Epsilon Capital Management Economy ReviewsThe huge fiscal and monetary stimulus dispensed in recent years has staved off theonset of chronic deflation. For now.The deficits created by this spending would be inflationary only if the measures occurredin a period of full employment and created excess demand. That isnt the case in theUS, where the large budget shortfalls are a response to private-sector weakness that hasdepleted tax revenue.Indeed, even with persistent trillion-dollar deficits and huge monetary-easingprograms, the slack we see in the economy reflects the huge size and scope of theoffsetting deleveraging in the private sector that I noted in yesterdays column.Monetary Stimulus: The Federal Reserve and other central banks have been extremelyaggressive. First, the Fed pushed the short-term rates they control to almost zero - withlittle effect. Then it turned to quantitative easing, the enormous purchases of governmentbonds and other securities that have been tried by the Bank of Japan for years withoutnotable success. The Fed, with its dual mandate to promote full employment as well asprice stability, is using a very blunt instrument to try to create jobs.The central bank can raise or lower short-term interest rates, and buy or sell securities.Those actions have little to do with creating more jobs. In contrast, fiscal policy can besurgically precise, aiding the jobless by extending and expanding unemploymentbenefits.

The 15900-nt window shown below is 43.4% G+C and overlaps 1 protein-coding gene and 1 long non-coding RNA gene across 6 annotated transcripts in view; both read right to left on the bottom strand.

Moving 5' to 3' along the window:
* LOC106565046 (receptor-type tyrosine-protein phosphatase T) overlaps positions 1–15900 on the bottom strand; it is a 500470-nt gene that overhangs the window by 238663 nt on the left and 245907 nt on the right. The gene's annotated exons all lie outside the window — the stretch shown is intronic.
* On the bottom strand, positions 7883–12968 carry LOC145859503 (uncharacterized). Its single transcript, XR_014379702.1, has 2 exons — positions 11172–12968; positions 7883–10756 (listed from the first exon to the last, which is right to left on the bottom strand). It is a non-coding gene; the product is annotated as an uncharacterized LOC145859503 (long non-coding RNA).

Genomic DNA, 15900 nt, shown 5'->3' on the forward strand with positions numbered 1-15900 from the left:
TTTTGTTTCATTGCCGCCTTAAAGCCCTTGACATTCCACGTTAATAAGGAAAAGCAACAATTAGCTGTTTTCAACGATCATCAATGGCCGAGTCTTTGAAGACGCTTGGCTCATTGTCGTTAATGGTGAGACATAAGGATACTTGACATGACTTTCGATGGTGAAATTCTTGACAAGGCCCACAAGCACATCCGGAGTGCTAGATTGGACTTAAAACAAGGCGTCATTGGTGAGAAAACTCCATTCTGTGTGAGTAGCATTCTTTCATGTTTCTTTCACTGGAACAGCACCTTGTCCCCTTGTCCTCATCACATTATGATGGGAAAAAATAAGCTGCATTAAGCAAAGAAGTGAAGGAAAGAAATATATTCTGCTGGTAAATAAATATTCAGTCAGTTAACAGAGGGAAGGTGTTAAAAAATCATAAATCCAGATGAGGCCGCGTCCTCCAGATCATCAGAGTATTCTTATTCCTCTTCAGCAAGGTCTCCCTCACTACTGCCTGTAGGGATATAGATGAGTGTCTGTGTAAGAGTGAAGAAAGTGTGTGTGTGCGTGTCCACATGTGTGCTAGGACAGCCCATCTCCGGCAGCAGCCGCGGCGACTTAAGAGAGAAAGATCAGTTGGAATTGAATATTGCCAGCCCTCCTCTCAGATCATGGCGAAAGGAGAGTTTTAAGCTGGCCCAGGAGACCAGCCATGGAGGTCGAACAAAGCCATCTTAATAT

Mortgage RatesThe Fed is now buying residential mortgage-related securities as a way to push downmortgage rates and spur housing. But the effect of these measures has been largelyneutralised by a number of negative forces, including tight lending standards, low creditscores, "underwater" mortgages, uncertain job security or unemployment and theawareness of consumers that for the first time since the 1930s on a nationwide basis,house prices have dropped substantially and could do so again.Nevertheless, the Fed is relying on five interlocking steps to increase job creation: First,the central bank buys Treasuries or mortgage-related securities. Second, the sellersreinvest the proceeds in assets such as stocks, commodities and real estate, pushing upprices. Third, higher asset prices have a real wealth effect by making investors feel richer.This, in turn, leads people to spend on consumer goods and services, as well as capitalequipment. And last, that spending spurs production and demand for labour.So far, it hasnt worked as planned. Despite recent improvements, the US unemploymentrate, at 7.7 per cent, remains very high by historical standards, particularly more than 31/2 years after the trough of a recession. And cautious employers have turned totemporary workers who generally are paid less and are easier to dismiss than full-timeones.Temporary, Limited Effects: Every round of easing by the Fed has been accompanied bya jump in stocks that lasted only until the next crisis in Europe or the US In addition, thegross-domestic-product bang per buck of new debt isnt what it used to be.